Kampot is a place the French established as a favorite holiday spot when they controlled Cambodia for a little while. It’s also where a lot of the famous pepper called “Kampot Pepper” is grown.
I got off the 4-hour bus and found myself in a smaller city that was quiet, clean, and peaceful – a much different atmosphere than the dusty, bustling, and loud feeling of Phnom Penh. The town is lined with a Riverwalk that made me feel like I was strolling down a familiar town near home, with a broad boulevard that was spotted with trees and pink-flowered bushes. The river also provided a cooler wind and temperature buffer, making it a few degrees cooler than the capital. I really enjoyed it there.
Kampot is a bit quirky, too. For one, there were a wide range of tourists around me, including backpacking-hippie types and older pot-bellied bald guys (or frayed, greying wavy locks) walking alone with local women. Not completely foreign to tourist spots, though it was surprising for me at the time. Another quirk specific to Kampot was one specific roundabout/rotary in the town – the center of the roundabout held a large statue of a durian standing amongst smaller pineapples and coconuts. Durian is grown in the area, I understand that; but if you’ve encountered durian in the way I have and feel the same way I do about the stench/taste, you may be as equally surprised/concerned as I was upon seeing it revered in the middle of a main thoroughfare.
As soon as I checked into my simple hotel room, I took a tuktuk an hour out to the nearby beach town of Kep. Kep is known for glorious beaches and wonderful seafood. I have previously explained my dislike for sand and being on hot sunny beaches for too long, so I did not tarry in Kep for very long. I was in Kep, specifically, to eat seafood – not just any seafood, either! Kampot pepper crab, which is a fantastically delicious thing. I cannot fully describe the amazing tastes I experienced when eating the peppered crab (with a drizzle of curry on it) in Kep, but it was worth the moments of silence I gave it. It was amusing, though, because the crab shack I went to on the beach did not have crackers for opening the crabs, and I had to use my teeth and hands to tear apart for the meaty goodness. Behind me were a bunch of American girls who looked disgustedly at their whole crabs, pushing them around on the plate seemingly confused about how to eat them or refusing to get dirty. I was an absolute mess when eating the crabs, but they were worth it. Waste not!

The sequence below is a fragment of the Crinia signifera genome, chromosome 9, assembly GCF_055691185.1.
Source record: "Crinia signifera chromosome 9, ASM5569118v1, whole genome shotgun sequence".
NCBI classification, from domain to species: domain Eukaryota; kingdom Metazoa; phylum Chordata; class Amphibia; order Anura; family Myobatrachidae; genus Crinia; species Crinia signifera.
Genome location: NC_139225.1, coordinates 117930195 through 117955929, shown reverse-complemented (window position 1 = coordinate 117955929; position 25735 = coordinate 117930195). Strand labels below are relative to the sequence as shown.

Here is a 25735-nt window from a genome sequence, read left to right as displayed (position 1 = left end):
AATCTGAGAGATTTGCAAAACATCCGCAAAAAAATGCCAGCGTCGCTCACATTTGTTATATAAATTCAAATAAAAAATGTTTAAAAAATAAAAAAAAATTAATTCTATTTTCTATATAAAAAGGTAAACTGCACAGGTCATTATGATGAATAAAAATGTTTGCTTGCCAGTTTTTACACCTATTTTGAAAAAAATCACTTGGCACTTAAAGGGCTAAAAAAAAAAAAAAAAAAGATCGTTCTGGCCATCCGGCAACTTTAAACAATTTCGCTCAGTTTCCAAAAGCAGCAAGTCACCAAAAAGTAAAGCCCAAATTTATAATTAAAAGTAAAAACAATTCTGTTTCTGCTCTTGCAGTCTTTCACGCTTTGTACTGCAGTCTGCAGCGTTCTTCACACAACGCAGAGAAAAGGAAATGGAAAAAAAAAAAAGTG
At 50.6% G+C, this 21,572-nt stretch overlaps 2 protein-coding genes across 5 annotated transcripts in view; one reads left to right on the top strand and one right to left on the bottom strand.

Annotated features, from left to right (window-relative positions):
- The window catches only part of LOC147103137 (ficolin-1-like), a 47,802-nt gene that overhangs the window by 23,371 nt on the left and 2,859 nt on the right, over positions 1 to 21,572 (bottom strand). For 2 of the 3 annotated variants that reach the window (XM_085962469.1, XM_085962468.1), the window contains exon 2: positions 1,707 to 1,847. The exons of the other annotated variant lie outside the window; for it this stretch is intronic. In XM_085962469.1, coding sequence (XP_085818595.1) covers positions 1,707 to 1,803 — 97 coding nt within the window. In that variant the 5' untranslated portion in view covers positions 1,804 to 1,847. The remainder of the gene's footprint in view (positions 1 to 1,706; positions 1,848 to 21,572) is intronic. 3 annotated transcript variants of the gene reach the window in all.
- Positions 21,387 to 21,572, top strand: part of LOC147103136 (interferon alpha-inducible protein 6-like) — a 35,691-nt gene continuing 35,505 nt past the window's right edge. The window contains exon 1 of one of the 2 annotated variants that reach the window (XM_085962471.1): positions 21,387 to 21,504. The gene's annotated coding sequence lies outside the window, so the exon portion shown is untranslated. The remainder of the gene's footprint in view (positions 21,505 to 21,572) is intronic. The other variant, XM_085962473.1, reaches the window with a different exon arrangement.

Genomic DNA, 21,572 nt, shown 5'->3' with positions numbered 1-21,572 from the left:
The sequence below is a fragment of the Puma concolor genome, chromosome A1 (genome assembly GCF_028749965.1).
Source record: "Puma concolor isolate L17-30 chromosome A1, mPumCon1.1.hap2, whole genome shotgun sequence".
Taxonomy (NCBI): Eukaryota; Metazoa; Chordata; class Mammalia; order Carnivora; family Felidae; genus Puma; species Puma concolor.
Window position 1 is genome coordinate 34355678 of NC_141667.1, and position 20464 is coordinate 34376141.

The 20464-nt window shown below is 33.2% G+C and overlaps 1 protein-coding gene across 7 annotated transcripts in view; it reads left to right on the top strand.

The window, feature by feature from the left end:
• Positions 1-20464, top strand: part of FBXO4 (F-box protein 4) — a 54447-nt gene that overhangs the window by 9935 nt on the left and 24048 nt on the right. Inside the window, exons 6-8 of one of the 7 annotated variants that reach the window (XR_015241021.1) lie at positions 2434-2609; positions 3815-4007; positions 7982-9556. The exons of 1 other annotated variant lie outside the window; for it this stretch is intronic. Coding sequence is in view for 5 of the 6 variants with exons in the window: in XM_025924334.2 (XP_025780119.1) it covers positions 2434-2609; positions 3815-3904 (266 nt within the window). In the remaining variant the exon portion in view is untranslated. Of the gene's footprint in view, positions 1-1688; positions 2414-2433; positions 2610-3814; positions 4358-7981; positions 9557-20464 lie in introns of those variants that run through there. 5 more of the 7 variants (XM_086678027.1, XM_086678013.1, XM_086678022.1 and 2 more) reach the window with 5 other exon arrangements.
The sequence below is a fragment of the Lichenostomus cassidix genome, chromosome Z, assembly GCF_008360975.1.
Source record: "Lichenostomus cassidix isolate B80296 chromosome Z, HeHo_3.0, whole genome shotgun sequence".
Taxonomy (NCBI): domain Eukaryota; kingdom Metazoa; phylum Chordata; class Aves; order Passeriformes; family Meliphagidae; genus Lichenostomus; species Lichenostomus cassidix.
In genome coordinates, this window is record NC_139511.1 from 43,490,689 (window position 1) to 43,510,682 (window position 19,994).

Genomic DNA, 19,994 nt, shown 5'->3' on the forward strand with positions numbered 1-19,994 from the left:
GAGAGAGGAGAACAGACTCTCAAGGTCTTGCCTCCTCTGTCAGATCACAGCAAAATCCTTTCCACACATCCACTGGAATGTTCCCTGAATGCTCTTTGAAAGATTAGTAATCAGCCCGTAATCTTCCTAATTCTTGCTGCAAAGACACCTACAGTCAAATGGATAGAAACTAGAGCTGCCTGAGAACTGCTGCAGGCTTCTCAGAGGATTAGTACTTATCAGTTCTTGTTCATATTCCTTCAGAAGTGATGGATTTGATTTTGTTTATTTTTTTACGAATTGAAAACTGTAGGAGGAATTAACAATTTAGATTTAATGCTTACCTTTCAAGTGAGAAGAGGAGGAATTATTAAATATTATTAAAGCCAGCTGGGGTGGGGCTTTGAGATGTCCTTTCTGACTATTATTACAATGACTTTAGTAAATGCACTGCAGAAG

|If you need a tuktuk driver in Kampot...|
The next day my trusty tuktuk driver took me around the countryside of Kampot to a number of interesting places.
- Salt fields: During the dry season (now), they drain sea water into flat fields and coax the salt out of the water so they can sell it as sea salt in Cambodia and abroad. It was a really interesting set-up to look at; there are rows and rows of shallow water with glittery white chunks floating to the edges of the fields that are raked out, dried, and stored in long buildings that have salt coming out of the corners and doors.
- Pepper fields: We essentially walked through someone’s property to these tall vines of pepper being grown in a small chunk of land. The peppers grow as green, and are then dried or pounded a certain way to become black or white.
- Caves & Lakes: My tuktuk driver led me through a scorched field next to a hill, over a bridge, and through someone’s backyard again. At first I got nervous about why we were walking through backyards and in the middle of some of the quietest scenery I’ve been in for a while. He then led me to a clearing where there was a grand staircase guarded by monkeys. After shooing away the monkeys politely, we hiked up the stairs and I found myself in a beautiful cave in the hillside. The cave had smooth yet dramatic curves. Walking into the cave, I saw a small, ancient temple propped on one of the walls. The tuktuk driver mentioned it was older than Angkor Wat, and was originally a Hindu temple. He also took me to a very quiet area with a lake for a cold drink before getting back to the town. It was nice. It was a quiet, small lake.
In the evening, I took a boat ride that slowly rode up and down the river during sunset. Aside from the occasional obnoxiously-shouting tourists on the boat, the ride was a lovely exploration of the river. As we floated through the lush riverbanks, the sun set right behind the Bokor Mountain, giving the sky spectacular warm golds and yellows. We also went into one of the more swampy areas of the river at the end of the ride so that we could watch some fireflies for a few minutes.
On the last day in Kampot, it became extremely hot. I decided to preserve my energy in the heat by reading more while sitting in some of the town’s cafes, and I took a leisurely stroll up and down the Riverwalk, admiring the flowers and panorama views.